Announcement

Collapse
No announcement yet.

Intel OpenCL Linux 19.17.12918 Stack Does Away With Cannonlake Support

Collapse
X
  • Filter
  • Time
  • Show
Clear All
new posts

  • Intel OpenCL Linux 19.17.12918 Stack Does Away With Cannonlake Support

    Phoronix: Intel OpenCL Linux 19.17.12918 Stack Does Away With Cannonlake Support

    Intel released version 19.17.12918 of their OpenCL "NEO" open-source compute runtime stack this week...

    http://www.phoronix.com/scan.php?pag...CL-19.17.12918

  • #2
    Makes me wonder if there are issues with the Cannon Lake GPU beyond Intel’s inability to shrink.

    Comment


    • #3
      Originally posted by wizard69 View Post
      Makes me wonder if there are issues with the Cannon Lake GPU beyond Intel’s inability to shrink.
      I've experienced some crashes and screen corruption on a Cannonlake (Intel UHD 630) box when using chromium with forced acceleration in chromium, and I've dealt with a laptop with Intel UHD 620 (I think it ships in some Cannonlake chips) kernel crashes where browsers were set up with defaults, and I had to forcefully disable acceleration to make it usable.

      Nothing is close to Sandybridge (Intel HD 3000), which to this day has severe issues with GPU hangs in certain OpenGL workloads (could be some OpenGL 2 stuff) as well as crashes which occur when messing around with WebGL, not to mention how easy it is to crash the kernel when encoding video with VA-API, which is very likely to crash about 15 seconds after starting, making it to 40 seconds requires luck.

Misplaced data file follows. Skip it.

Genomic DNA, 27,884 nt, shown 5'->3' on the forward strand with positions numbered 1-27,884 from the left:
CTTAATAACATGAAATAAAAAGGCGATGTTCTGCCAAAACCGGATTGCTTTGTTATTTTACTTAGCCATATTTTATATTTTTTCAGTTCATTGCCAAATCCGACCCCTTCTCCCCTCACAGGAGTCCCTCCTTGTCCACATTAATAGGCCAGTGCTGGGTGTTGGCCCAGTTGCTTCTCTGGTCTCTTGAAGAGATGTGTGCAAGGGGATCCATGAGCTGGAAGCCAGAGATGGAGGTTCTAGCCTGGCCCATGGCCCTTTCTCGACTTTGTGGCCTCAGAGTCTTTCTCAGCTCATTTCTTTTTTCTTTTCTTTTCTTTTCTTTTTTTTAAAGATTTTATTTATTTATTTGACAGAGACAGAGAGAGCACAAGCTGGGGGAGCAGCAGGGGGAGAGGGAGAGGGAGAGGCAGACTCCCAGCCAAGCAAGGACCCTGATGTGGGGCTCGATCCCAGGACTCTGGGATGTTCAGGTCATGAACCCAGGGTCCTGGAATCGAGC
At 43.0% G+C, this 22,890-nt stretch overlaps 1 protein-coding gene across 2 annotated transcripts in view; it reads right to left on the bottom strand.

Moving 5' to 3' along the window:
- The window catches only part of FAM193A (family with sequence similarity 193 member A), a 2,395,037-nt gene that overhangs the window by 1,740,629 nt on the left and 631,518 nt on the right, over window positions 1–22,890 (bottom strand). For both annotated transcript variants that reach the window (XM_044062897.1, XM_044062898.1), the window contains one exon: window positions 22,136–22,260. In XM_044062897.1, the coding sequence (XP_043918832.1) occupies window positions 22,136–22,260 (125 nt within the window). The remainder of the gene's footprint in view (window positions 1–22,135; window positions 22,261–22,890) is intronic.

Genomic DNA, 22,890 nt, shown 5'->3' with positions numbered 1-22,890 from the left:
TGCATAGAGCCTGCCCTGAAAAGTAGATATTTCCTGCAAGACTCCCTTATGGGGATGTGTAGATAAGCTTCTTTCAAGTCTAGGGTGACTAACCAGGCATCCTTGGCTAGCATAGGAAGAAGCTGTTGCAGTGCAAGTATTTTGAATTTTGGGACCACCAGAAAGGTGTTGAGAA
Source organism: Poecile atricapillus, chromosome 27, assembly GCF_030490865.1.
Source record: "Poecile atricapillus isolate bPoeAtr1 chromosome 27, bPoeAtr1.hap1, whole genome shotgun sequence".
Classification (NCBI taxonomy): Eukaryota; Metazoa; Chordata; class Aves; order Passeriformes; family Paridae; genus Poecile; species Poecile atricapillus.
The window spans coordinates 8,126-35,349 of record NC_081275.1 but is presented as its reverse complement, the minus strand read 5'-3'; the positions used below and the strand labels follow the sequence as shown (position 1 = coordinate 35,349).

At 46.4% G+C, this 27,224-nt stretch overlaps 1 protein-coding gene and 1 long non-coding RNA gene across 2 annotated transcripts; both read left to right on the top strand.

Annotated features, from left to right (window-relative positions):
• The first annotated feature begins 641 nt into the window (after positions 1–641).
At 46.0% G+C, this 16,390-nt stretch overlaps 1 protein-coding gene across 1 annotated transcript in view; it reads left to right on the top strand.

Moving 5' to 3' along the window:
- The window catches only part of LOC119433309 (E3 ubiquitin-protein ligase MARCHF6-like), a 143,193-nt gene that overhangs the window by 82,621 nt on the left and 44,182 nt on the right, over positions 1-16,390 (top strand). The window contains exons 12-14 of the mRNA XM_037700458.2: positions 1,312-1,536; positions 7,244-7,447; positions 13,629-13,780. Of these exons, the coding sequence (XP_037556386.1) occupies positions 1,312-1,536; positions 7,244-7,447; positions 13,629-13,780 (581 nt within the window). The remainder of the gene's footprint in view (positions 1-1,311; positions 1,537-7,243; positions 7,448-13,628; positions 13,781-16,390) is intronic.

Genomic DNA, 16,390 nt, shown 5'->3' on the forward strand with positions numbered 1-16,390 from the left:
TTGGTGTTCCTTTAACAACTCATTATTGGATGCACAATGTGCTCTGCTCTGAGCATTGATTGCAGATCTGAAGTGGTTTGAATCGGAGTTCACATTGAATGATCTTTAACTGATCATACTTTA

Comment


      • #4
        Originally posted by DoMiNeLa10 View Post

        I've experienced some crashes and screen corruption on a Cannonlake (Intel UHD 630) box when using chromium with forced acceleration in chromium, and I've dealt with a laptop with Intel UHD 620 (I think it ships in some Cannonlake chips) kernel crashes where browsers were set up with defaults, and I had to forcefully disable acceleration to make it usable.

        Nothing is close to Sandybridge (Intel HD 3000), which to this day has severe issues with GPU hangs in certain OpenGL workloads (could be some OpenGL 2 stuff) as well as crashes which occur when messing around with WebGL, not to mention how easy it is to crash the kernel when encoding video with VA-API, which is very likely to crash about 15 seconds after starting, making it to 40 seconds requires luck.
        That "Intel UHD 630" of yours isn't Cannonlake (Gen10), it's just a rebranded 'Gen9.5' (from Kabylake-era).
        As Michael already said in the article, nobody outside of Intel has ever seen a 'Gen10' GPU out in the wild!

        Comment

        Working...
        X